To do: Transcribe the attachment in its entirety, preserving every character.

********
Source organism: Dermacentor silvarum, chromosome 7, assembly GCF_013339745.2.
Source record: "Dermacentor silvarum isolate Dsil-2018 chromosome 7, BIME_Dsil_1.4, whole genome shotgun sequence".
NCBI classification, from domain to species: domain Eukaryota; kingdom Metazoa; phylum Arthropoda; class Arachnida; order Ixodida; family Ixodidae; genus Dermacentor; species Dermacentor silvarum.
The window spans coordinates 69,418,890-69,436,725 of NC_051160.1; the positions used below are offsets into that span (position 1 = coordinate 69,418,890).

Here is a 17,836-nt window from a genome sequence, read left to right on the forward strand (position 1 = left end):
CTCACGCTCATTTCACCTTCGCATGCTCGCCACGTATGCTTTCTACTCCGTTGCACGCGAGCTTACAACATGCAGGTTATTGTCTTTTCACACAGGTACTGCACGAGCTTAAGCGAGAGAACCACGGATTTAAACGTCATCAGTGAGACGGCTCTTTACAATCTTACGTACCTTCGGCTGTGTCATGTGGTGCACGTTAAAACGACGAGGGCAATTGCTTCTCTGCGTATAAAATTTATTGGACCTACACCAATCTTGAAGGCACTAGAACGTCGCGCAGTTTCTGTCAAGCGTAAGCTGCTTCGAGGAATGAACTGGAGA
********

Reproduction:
Source organism: Dermacentor silvarum, chromosome 7, assembly GCF_013339745.2.
Source record: "Dermacentor silvarum isolate Dsil-2018 chromosome 7, BIME_Dsil_1.4, whole genome shotgun sequence".
NCBI classification, from domain to species: domain Eukaryota; kingdom Metazoa; phylum Arthropoda; class Arachnida; order Ixodida; family Ixodidae; genus Dermacentor; species Dermacentor silvarum.
The window spans coordinates 69,418,890-69,436,725 of NC_051160.1; the positions used below are offsets into that span (position 1 = coordinate 69,418,890).

Here is a 17,836-nt window from a genome sequence, read left to right on the forward strand (position 1 = left end):
CTCACGCTCATTTCACCTTCGCATGCTCGCCACGTATGCTTTCTACTCCGTTGCACGCGAGCTTACAACATGCAGGTTATTGTCTTTTCACACAGGTACTGCACGAGCTTAAGCGAGAGAACCACGGATTTAAACGTCATCAGTGAGACGGCTCTTTACAATCTTACGTACCTTCGGCTGTGTCATGTGGTGCACGTTAAAACGACGAGGGCAATTGCTTCTCTGCGTATAAAATTTATTGGACCTACACCAATCTTGAAGGCACTAGAACGTCGCGCAGTTTCTGTCAAGCGTAAGCTGCTTCGAGGAATGAACTGGAGA